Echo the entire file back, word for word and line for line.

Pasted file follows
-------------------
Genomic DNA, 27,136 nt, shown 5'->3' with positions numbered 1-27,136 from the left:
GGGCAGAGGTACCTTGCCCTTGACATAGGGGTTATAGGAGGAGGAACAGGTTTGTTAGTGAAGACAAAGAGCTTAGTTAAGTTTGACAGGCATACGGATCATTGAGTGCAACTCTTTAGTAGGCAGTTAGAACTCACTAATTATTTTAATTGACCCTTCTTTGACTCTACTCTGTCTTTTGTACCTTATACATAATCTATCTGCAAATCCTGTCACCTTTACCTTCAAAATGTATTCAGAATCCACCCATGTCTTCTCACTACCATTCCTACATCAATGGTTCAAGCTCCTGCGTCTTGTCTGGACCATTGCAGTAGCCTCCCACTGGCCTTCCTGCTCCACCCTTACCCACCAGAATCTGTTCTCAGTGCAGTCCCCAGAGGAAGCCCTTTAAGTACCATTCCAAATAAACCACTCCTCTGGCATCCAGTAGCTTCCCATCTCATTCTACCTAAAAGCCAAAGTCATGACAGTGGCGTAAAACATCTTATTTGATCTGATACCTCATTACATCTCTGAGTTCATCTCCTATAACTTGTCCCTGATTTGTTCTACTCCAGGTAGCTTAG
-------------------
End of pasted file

Genomic DNA, 27,136 nt, shown 5'->3' with positions numbered 1-27,136 from the left:
GGGCAGAGGTACCTTGCCCTTGACATAGGGGTTATAGGAGGAGGAACAGGTTTGTTAGTGAAGACAAAGAGCTTAGTTAAGTTTGACAGGCATACGGATCATTGAGTGCAACTCTTTAGTAGGCAGTTAGAACTCACTAATTATTTTAATTGACCCTTCTTTGACTCTACTCTGTCTTTTGTACCTTATACATAATCTATCTGCAAATCCTGTCACCTTTACCTTCAAAATGTATTCAGAATCCACCCATGTCTTCTCACTACCATTCCTACATCAATGGTTCAAGCTCCTGCGTCTTGTCTGGACCATTGCAGTAGCCTCCCACTGGCCTTCCTGCTCCACCCTTACCCACCAGAATCTGTTCTCAGTGCAGTCCCCAGAGGAAGCCCTTTAAGTACCATTCCAAATAAACCACTCCTCTGGCATCCAGTAGCTTCCCATCTCATTCTACCTAAAAGCCAAAGTCATGACAGTGGCGTAAAACATCTTATTTGATCTGATACCTCATTACATCTCTGAGTTCATCTCCTATAACTTGTCCCTGATTTGTTCTACTCCAGGTAGCTTAG